LINGUIST List 2.140

Tuesday, 16 Apr 1991

Disc: (Morpho)phonology

Editor for this issue: <>


Directory

  1. , (Morpho)phonology
  2. , Re: Halle on the Phoneme
  3. AVERY ANDREWS, (morpho)phonemics; Halle's argument
  4. , Russian i/y controversy
  5. Harry Bochner, Re: Hades and Ulysses
  6. "M. Sokolik", Re: (Morpho)phonology

Message 1: (Morpho)phonology

Date: Fri, 12 Apr 91 09:09:00 EDT
From: <Alexis_Manaster_RamerMTS.cc.Wayne.edu>
Subject: (Morpho)phonology
Re: Hammond on English stress.

(1) I quite agree that the stress pattern of canasta vs. that of
orchestra is unpredictable, if that is what we mean by saying that
the former is due to exception marking. For, exception marking
is simply, in reality, a device for indicating that something is
unpredictable but not not quite admitting it. My own position
is that exception marking makes sense if there is factual evidence
for the special status of the exceptions. I know of two kinds
of evidence of this kind, but there may be others. One, the exceptional
forms form a closed, unproductive set. Two, the exceptional forms
are perceived as foreign. In the cases, we are discussing, I
think there is no such evidence, and hence to claim that English
stress is predictable is similar to saying that Mandarin has only
three tones (the fourth being due to exception marking), or that
there is no /s/ in English, it is really, say, /m/ but with
exception marking.

(2) Hades IS a personal name. And Ulysses, even though there is
nothing to flap in it, has the same (unstressed) last syllable that
Hades does, i.e., it rhymes with missies (at least, I think it does).

(3) I object to an underlying final /y/ instead of /I/ in industry,
Ogilvie, and so on (the SPE analysis) not because I object to
underlying representations in general (although I do) but because,
even assuming that URs are kosher, these particular ones are bizarre 
for the following reasons:

 (a) the resulting consonant clusters are highly unusual

 (b) there is no basis in alternations for such a contrast
 between /y/ and /I/, i.e., it is not true that words
 with /y/ resp. /I/ show up with these as phonetic values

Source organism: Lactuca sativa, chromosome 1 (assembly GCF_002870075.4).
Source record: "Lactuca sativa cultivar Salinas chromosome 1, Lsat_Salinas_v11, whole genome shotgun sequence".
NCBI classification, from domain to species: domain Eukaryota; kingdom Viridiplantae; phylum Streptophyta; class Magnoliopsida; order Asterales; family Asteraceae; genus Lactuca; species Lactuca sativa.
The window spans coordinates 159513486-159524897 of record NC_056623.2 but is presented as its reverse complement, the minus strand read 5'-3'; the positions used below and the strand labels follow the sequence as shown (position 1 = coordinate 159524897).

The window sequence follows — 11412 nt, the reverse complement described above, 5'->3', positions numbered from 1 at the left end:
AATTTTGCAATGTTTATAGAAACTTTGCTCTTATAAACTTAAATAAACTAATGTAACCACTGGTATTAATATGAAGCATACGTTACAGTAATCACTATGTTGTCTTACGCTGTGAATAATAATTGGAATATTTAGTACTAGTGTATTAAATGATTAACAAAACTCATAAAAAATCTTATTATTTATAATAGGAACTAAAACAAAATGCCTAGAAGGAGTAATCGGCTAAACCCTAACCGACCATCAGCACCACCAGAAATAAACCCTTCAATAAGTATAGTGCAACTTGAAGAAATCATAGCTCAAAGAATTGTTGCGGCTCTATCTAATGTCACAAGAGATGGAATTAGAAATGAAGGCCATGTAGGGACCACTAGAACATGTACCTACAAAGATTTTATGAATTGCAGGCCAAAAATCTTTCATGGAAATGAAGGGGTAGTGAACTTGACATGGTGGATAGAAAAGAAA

before some suffix (for example).

 (c) there is also no basis in analogy to other alternations.
 For example, it has been suggested (but I forget whether
 this is SPE or someone else, maybe McCawley??) that final
 -er can be derived from either /r/ or /Vr/, that this
 can be used to account for the stress pattern
 of mInister (cf. ministr-y, so underlyingly /mInIstr/,
 or carpenter (cf. carpentr-y). However, this won't work
 either because of examples like pilAster (cf. pilastr-ade).
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Message 2: Re: Halle on the Phoneme

Date: Fri, 12 Apr 91 08:19:00 EDT
From: <Alexis_Manaster_RamerMTS.cc.Wayne.edu>
Subject: Re: Halle on the Phoneme
Bruce Nevin's criticism of Halle's argument against the phoneme
misses the point, I believe. Halle quite correctly noted the
implausibility of any theory of phonology which had to claim
that the voicing in Russian [zhejhby] had to be due to a different
process than that in [mogby]. Simplicity metrics and such may
not have stood the test of time, but there ARE compelling reasons
for accepting this point anyway. For example, as Kiparsky pointed
out in 1968 (if not earlier), we do not find languages in which
the two parts of such a process (the allophonic and the neutralizing)
have a different diachrony. Likewise, I would add that synchronically
we do not seem to find languages in which automatic (natural, whatever)
processes crucially apply in just the allophonic or just the neutralizing
cases (and indeed this could not be the case if the diachronic generalization
is valid!). Schane, of course, had an argument to the contrary,
where phonemic status (or lack thereof) was a determinant of sound
change, but a recent article shows that all his own examples are
misanalyzed and that control cases to his claims show no effect
of phonemic status. I would be interested to know if anybody else
has any purported counterexamples to the Kiparsky generalization.

On the other hand, as I have pointed out both here and in print,
there is some evidence (first noted by Henryk Ulaszyn many years
before Halle) that native speakers perceive the allophonic effects
of a process differently from the neutralizing ones. Based on
this (correct) insight, Ulaszyn introduced precisely the phonemic
theory that Halle later attacked, again quite correctly, since all
the indications are that the PROCESS is the same. I am right, and you
are right, and everything's quite correct (as a better lyricist than I
once wrote)...
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Message 3: (morpho)phonemics; Halle's argument

Date: Sat, 13 Apr 1991 5:54:26 GMT
From: AVERY ANDREWS <ADA612CSC.ANU.EDU.AU>
Subject: (morpho)phonemics; Halle's argument
Some recent contributors to this newsletter have claimed to be
satisfied with Halle's argument against the autonomous phoneme (the one
reported in Chomsky (1966:88-89, Current Issues in Linguistic Theory, Mouton).

But I would claim that this argument rests on an incomplete understanding
of why arguments from simplicity are convincing, in those cases where they
actually are. The force of simplicity arguments derives from the fact
that significant generalizations need explanations, and, in many cases,
the most plausible explanation for a linguistic generalization is that
the various cases that it covers are all consequences of some single
facet of mental structure. E.g. `Det ... N ...' sequences have the
same internal structure in the various places where they occur because
these sequences are all organized by a common factor, which we used to